In Death Note, a powerful book cursed with unlimited power lands in the hands of a curious teenage boy (Nat Wolff). Write a name on the pages of a book, and that person dies. The boy, Light, wants to use the Death Note to eliminate criminals. His girlfriend, Mia (Margaret Qualley), has different ideas. And the two are pursued by a detective (Keith Stanfield), who protects his true identity so it doesn't end up written on the pages of the book.
All of this mystery and menace is started by a vengeful spirit named Ryuk, a classic figure in the Death Note lore, who will be played by Willem Dafoe in Adam Wingard's planned adaptation, hitting Netflix in August. Earlier this year, CinemaBlend traveled to Vancouver to watch Wingard film, and we learned the intricate process that went in to bringing his Ryuk to life. The director told us:
The starting point, for me, is that there were pre-existing, live-action adaptations of Death Note, and in those adaptations, the way they approach Ryuk was in a fully-CGI kind of way. That was something that I wanted to avoid. I wanted to bring him to life in a way that we'd never seen before, which meant getting something on set as much as possible.
My original instinct was, 'Let's create a big puppet.' Ryuk is this 8-foot-tall being. There's really no one who can be that tall. So we thought we'd actually just build something and actually have it on set in an old-school way. We actually went down that road. We had a prototype, animatronic version of Ryuk. But it only got us so far, so we kind of scrapped that. We figured we'd take a 7-foot-tall actor, named Jason Liles, put him in the suit... for most of the shots, we expanded in the movie anyway, just to give the actor Ryuk's height and size.
So Ryuk became a mixture of on-set acting and the influences of Willem Dafoe. Dafoe is no stranger to playing villains on screen, and just the tone of his purring voice in the Death Note trailer sends a chill down one's spine. The one thing that they weren't able to do on the Death Note set, according to director Adam Wingard, was perfect the facial features and the muscles in the face to fit Ryuk's dialogue. As a work-around, Wingard says they did this:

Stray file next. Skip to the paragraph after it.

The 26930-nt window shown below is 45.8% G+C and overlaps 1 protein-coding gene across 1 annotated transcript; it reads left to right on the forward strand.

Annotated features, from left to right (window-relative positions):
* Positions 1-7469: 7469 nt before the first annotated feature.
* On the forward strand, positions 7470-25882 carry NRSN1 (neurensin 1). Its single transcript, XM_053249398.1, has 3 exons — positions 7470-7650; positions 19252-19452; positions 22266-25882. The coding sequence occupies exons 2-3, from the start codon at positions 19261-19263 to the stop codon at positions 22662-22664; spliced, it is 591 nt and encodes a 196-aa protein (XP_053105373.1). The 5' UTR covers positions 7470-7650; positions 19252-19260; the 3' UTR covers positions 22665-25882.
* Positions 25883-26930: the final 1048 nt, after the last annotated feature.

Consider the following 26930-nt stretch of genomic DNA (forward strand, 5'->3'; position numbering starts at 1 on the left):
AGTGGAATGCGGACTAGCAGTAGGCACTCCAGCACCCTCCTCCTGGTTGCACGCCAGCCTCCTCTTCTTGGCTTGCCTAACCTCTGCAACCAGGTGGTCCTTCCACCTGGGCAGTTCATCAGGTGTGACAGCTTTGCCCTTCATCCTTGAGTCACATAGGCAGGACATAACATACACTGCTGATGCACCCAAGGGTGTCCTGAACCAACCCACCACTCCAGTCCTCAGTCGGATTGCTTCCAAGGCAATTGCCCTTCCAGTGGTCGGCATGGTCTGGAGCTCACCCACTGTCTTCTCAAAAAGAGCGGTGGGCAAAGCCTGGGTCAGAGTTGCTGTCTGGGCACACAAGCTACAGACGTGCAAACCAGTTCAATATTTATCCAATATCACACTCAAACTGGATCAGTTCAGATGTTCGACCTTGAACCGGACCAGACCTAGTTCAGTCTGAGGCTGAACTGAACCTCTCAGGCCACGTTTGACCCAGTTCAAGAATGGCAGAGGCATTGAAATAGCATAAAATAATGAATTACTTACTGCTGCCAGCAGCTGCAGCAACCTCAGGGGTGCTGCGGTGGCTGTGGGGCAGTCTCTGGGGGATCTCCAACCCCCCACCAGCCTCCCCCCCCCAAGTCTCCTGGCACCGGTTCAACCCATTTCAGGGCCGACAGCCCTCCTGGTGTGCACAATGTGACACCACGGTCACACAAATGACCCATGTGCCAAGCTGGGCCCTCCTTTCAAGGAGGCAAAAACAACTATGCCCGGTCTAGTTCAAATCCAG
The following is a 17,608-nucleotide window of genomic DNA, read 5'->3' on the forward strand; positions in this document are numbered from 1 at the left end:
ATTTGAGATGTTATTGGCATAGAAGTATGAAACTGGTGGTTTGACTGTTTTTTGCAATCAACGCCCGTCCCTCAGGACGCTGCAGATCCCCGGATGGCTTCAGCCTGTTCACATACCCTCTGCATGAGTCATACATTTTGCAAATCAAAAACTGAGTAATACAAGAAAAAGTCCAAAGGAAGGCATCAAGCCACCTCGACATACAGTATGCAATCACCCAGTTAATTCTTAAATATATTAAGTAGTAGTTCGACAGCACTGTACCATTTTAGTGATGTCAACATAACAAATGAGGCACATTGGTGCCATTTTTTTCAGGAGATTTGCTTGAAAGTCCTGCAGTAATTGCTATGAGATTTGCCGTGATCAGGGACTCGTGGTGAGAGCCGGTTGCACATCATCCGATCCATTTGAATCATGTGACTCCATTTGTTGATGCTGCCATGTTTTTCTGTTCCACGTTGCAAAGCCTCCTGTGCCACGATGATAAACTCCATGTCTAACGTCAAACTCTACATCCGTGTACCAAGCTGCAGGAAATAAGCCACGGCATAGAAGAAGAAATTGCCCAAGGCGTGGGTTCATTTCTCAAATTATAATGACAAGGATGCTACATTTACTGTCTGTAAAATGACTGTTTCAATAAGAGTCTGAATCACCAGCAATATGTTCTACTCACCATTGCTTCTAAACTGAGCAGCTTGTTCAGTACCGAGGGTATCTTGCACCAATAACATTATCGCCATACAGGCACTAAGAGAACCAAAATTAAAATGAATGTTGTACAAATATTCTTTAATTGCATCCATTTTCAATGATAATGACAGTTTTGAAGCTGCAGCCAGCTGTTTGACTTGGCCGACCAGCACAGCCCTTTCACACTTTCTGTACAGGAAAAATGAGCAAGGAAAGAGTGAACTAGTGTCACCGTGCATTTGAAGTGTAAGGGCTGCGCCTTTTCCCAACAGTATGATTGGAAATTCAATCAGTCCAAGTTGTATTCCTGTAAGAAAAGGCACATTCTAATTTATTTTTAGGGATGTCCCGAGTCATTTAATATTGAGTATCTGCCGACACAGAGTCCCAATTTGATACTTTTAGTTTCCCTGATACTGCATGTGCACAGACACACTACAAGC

What we did was basically cut out the on-set creature's face and had Jason wear these red LED glasses, so at least we could see a representation of his glowing eyes, knowing we were going to replace that later with some CGI, and then voice it over with Willem. On set, Jason Liles is basically doing all of the mannerisms of Ryuk. He's speaking the lines to the actors, so that they're actually working off of somebody. They're not just working off of nothing. That really helps their performances. And ultimately, a character like this, what really brings it to life is how other people interact with it.
For me, it was really important that [Dafoe] felt free to be able to try a lot of different things, and give it a different attitude, depending on how he felt in the moment. And it really came together very quickly. Ultimately, that character really starts from the laugh and works its way up from there. It almost starts at the laugh, you know what I mean? Once we heard the laugh for the first time, we were all in.
I also should mention one thing. It wasn't just a straight ADR session with Dafoe. We actually did a full motion-capture session with him, so that his face is absolutely Ryuk's face. The motion of the CGI character is Willem Dafoe, so it is his performance that you are seeing on screen.
Ryuk is a shit-stirrer. He drops the Death Note in Light's hands, essentially out of boredom. For centuries, this evil spirit has been passing the Death Note along from person to person, seeing what kinds of trouble he can cause. Find out more about the problems Ryuk invents when Death Note hits Netflix on August 25. The movie also will host a massive panel in Hall H at San Diego Comic-Con on Thursday, and we will have more regarding the movie from that presentation, and from our own exclusive set visit, in the coming days.
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